Blogged: Stars in my eyes

I’m going to New York and this time, nobody’s gonna stop me… At the third time of trying (after traumatic passport lost and a wedding cancellation (someone else’s I should add), I will finally be making my way over to the Great White Way over New Year and though it will be my first trip there, I’m thinking I’m pretty much going to spend most of it in the theatre (where else!). I can do the touristy stuff next time because at the moment I’m just dazzled by the opportunities to see some proper famous people on the stage, shallow fame whore that I have turned out to be.

But even then, the people who I’m most excited about aren’t necessarily the ones you might expect – Bradley Cooper is headlining The Elephant Man but it’s Patricia Clarkson who’s most exciting me in that cast, Ewan McGregor may be the biggest name in Stoppard’s The Real Thingbut it’s the opportunity to see Maggie Gyllenhaal and Cynthia Nixon that is getting me there and if Hugh Jackman is the main draw in The River, it’s the unexpected appearance of our very own Cush Jumbo that is most intriguing. That said, there’s no point in me pretending that I’m more excited about Ruth Wilson than Jake Gyllenhaal in Nick Payne’s extraordinary Constellations – we’ll call it the most high-scoring draw ever.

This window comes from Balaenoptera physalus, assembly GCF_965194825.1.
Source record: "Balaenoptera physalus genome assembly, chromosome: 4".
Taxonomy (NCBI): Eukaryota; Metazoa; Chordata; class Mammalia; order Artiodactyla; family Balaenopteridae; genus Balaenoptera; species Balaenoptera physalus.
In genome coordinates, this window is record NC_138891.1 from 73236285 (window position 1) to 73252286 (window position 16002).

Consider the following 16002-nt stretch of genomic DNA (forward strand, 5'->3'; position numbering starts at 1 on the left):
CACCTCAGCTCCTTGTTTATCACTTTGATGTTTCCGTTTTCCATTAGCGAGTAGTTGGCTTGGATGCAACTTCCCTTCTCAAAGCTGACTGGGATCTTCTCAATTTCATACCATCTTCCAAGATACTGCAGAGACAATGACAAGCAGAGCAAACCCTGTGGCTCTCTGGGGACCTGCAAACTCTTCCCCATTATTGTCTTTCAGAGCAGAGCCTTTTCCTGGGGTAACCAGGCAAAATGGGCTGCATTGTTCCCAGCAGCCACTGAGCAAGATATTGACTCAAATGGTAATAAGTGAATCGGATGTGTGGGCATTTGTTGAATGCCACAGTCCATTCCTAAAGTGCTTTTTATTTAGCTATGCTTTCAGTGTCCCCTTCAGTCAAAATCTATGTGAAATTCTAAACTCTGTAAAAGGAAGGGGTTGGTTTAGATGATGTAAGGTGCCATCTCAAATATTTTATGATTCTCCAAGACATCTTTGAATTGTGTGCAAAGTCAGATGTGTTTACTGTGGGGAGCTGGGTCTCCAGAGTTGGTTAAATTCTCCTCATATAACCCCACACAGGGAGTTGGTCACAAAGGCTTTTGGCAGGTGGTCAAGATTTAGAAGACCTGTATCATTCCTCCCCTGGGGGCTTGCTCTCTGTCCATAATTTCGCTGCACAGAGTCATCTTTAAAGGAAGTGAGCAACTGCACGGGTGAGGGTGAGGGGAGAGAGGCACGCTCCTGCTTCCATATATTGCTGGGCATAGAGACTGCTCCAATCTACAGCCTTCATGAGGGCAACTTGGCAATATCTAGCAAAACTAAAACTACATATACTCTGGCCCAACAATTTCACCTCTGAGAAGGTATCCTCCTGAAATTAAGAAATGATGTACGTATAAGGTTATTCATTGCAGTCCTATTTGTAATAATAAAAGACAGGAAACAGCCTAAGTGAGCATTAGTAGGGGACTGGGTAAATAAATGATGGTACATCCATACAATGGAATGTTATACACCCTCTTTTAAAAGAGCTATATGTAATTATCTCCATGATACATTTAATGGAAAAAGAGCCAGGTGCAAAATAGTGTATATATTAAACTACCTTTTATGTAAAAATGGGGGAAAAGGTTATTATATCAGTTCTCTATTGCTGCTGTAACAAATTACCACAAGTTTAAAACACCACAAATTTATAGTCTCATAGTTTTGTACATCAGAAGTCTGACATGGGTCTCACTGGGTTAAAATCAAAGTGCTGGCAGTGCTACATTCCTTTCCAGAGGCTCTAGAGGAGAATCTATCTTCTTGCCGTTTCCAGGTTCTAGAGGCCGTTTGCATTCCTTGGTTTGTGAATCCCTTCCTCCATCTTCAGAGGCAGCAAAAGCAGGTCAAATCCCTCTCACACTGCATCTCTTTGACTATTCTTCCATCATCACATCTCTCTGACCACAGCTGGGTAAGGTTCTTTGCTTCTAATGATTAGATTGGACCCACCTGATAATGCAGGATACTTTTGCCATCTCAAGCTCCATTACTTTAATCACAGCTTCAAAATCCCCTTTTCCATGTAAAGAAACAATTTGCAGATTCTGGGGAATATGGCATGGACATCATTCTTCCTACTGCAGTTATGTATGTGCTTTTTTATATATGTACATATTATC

Continue reading “Blogged: Stars in my eyes”

A night of blog-gin(g)